Old Folktale 1:
A Gifted Fortuneteller Once Lived in This Town.

I was told to walk about 4 km to the southeast facing Mt. Soori after entering Haangari-gol (the town of earthenware pots), and I would see the sign of a swastika 卍 on a white flag.
When the sun was rising above the mountains, I stepped into the entrance of Haangari-gol where vases and jars are crafted with red clay.
I spoke to an old lady as she was handing cool shikhye (a fermented rice drink) to this weary wanderer.

“I heard there’s a gifted fortuneteller in this town.”
“Not just one. Every household has a favorite shaman fortuneteller. You can’t find someone that way.”
“But I heard this shaman is so greatly gifted that visitors come from far away.”
“Oh, every one of them will say they are gifted and great fortune readers. There are also some shaman houses with amazingly skilled shamans right down the street.”
“I heard it’s near Mt. Soori. Maybe I can meet him there.”
“Why do you want to travel farther without resting when there are many gifted ones nearby? If you insist on going, walk slowly and rest from time to time since it’s very hot.”

Midday had passed as I traveled, and along the way, I occasionally saw the waving red and the white flags tied to bamboo poles.
When I reached the edge of the mountain facing Mt. Soori, I found a white flag with the red swastika sign on it.
As I stepped towards it thinking, “This must be the one,” another shaman house appeared in the next alley. In surprise, I looked around and saw that there were at least three shaman houses with similar flags.

“Uh oh, darn it. I didn’t expect this.”
“Shall I go into the first house?”

Through the slightly open door, I saw an old lady wearing red flower patterned pants standing in the yard murmuring as if she were casting a spell.

Creak!
“Excuse me. I want to ask you something.”
“Come in at once.”
“I’m not sure if you are the person I’m looking for.”
“What did you come to ask?”
“I’m just curious about the future.”
“Speak louder. Your ancestors are speaking to me all at the same time; I can’t hear anything from you.”

“The future, I’m curious about the future.”
“What?”
“The FU-TURE!”
“There is an ancestor of yours who died fighting for Korean independence. He’s lying next to the water streams in the mountain listening to the sound of flowing water and screaming, ‘Don’t go, don’t go!’ to you. Yes, of course.”
“Really? My ancestor?”
“Did you walk here?”
“Yes.”
“Don’t walk alone like that.”
“Is that bad?”
“I just had a food offering ritual to the spirits this morning, and there are some fruits and fried dishes left. Would you like to have some?”
“No, thank you. I’m fine.”

“Hurry up and eat.”
“Thank you. Well, then what will happen in the future?”
“In the future?”
“Yes.”
“It won’t change.”
“Really?”
“It won’t go bad though. In five years, no, in four years, the streets will become wider.”
“I see. Is it better not to change?”
“It should change. Of course, it’s right to change. But it won’t change easily. You should wait.”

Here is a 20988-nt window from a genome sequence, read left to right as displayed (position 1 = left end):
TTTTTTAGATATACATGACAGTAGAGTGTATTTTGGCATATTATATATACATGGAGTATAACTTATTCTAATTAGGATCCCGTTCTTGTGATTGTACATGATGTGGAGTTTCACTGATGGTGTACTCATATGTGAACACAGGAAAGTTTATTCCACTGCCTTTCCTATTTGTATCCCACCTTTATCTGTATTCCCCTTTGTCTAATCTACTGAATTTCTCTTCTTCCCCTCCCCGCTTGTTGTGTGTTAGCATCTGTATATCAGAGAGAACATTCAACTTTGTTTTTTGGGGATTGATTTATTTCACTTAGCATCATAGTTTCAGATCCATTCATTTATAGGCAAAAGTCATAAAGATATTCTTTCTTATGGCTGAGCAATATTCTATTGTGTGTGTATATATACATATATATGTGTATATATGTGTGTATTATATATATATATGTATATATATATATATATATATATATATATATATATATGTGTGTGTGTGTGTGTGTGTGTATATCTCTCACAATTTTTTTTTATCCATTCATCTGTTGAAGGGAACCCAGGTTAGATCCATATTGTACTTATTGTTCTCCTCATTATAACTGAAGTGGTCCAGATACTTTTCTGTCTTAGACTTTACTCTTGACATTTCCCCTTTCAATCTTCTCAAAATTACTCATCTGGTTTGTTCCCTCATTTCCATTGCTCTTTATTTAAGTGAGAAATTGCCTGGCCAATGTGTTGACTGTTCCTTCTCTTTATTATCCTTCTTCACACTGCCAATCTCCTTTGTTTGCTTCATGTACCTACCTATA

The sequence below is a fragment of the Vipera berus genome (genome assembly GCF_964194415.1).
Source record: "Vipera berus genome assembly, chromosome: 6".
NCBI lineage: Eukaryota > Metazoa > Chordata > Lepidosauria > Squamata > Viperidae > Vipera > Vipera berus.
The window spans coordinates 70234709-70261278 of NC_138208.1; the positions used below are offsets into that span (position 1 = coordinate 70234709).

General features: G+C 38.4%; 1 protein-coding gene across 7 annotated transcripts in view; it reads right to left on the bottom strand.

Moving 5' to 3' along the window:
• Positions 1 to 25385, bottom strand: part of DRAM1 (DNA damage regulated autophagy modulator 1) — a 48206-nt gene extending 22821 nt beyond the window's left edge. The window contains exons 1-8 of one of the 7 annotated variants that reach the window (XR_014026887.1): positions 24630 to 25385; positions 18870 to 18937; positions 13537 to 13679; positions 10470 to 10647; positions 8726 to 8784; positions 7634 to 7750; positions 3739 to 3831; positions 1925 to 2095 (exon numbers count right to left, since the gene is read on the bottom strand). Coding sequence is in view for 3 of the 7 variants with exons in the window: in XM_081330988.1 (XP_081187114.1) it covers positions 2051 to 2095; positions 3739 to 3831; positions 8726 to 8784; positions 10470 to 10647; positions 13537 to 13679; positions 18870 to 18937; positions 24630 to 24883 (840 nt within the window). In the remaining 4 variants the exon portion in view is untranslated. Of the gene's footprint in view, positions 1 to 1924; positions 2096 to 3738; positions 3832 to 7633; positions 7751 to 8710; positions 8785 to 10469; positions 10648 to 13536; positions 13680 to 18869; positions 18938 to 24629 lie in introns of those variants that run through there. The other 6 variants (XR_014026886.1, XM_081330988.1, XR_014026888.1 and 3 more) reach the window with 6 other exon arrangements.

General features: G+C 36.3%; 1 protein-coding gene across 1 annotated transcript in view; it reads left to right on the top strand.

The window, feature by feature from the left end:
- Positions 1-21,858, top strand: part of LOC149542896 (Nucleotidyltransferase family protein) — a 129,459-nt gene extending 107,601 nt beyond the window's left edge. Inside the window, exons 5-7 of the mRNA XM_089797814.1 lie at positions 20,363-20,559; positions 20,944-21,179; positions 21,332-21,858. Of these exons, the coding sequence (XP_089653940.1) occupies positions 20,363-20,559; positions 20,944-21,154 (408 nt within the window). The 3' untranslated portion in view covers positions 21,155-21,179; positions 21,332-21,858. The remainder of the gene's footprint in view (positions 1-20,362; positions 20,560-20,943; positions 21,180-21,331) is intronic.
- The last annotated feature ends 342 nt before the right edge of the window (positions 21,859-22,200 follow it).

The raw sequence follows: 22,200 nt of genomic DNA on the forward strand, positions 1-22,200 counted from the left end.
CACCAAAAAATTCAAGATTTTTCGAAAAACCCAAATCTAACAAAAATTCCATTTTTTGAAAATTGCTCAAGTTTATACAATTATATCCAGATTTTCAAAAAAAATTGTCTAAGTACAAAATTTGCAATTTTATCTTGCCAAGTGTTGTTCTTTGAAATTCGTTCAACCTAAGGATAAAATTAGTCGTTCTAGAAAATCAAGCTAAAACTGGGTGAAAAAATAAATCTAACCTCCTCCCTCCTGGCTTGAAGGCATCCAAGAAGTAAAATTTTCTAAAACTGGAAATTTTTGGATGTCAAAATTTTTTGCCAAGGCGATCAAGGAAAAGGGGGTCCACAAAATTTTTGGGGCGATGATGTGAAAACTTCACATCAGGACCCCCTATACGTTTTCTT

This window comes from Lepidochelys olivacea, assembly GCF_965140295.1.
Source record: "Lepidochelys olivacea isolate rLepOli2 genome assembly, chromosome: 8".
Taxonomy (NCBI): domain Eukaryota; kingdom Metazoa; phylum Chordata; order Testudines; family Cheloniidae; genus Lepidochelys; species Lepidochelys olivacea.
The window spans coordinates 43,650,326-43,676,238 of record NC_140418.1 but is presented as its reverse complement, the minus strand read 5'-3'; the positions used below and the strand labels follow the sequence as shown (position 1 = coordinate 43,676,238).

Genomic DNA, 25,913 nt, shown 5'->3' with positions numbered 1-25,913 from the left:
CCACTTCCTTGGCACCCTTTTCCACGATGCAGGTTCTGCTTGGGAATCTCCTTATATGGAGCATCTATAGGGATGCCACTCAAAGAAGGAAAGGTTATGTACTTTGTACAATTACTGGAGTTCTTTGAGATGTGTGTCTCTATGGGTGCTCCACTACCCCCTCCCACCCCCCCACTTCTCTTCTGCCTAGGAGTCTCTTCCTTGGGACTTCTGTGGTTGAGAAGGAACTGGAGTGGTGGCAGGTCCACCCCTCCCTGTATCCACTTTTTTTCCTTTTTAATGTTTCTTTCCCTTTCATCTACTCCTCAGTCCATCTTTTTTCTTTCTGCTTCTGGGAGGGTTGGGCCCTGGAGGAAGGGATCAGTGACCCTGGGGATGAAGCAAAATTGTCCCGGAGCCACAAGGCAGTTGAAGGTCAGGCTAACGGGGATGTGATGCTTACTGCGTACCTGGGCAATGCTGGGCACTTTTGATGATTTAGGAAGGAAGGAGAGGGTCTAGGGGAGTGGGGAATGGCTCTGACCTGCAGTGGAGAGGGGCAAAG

“Where should I wait?”
“You will be reached. You should come then.”

As it was getting darker around the corners of the alley, I went two doors down and knocked on the door where a white flag on a bamboo pole was hanging towards the ground. The door was open, and I stepped in avoiding the small dog barking restlessly.

“Who is it?”
“I came looking for a great fortuneteller of the town.”

A young lady, who was reclining, turned her head.

“It’s been only ten days since I came. If you came to find the famous shaman, you came to the wrong house.”
“Then where should I go?”
“You should look among old and powerful shamans. I don’t even know the streets well yet.”

I turned around and went into the house across the street with a similar flag.

“Excuse me.”
“What is it?” a middle-aged man who was sitting on a narrow porch asked me.
“I want to have my fortune read.”

“Come sit down.”
“Do you know why I came here?”
“Do you want to test me?”
“No, I just want to get an answer before the sun goes all the way down.”
“You cannot urge the spirit’s answer as if you are demanding something.”
“I’m sorry. I just wanted to know what’s coming in the future.”
“The future? How can I tell you anything if you ask such a vague question?”
“I just don’t know how else I should ask.”
“Over here the lower side is dead, and over there the higher side is alive. Hence, what is still good must not be destroyed.”
“I’m not sure what you mean. Are you saying that everything’s good the way it is?”
“There’s nothing that’s good as it is in the world. But you can’t change it because it’s not good. Don’t decide too soon. And, don’t spread my words too easily either.”

All of a sudden, raindrops started falling.

“You should go back now. I have something to do.”

As he got up and started taking colorful clothes off the clothesline in the yard, I also got up and put my shoes on in order to leave.

“How will you go back in the rain?”
“I’m fine. I always bring an umbrella since it may rain any day.”

As I started walking in the pouring rain, I saw flashes of lightning in the distance.


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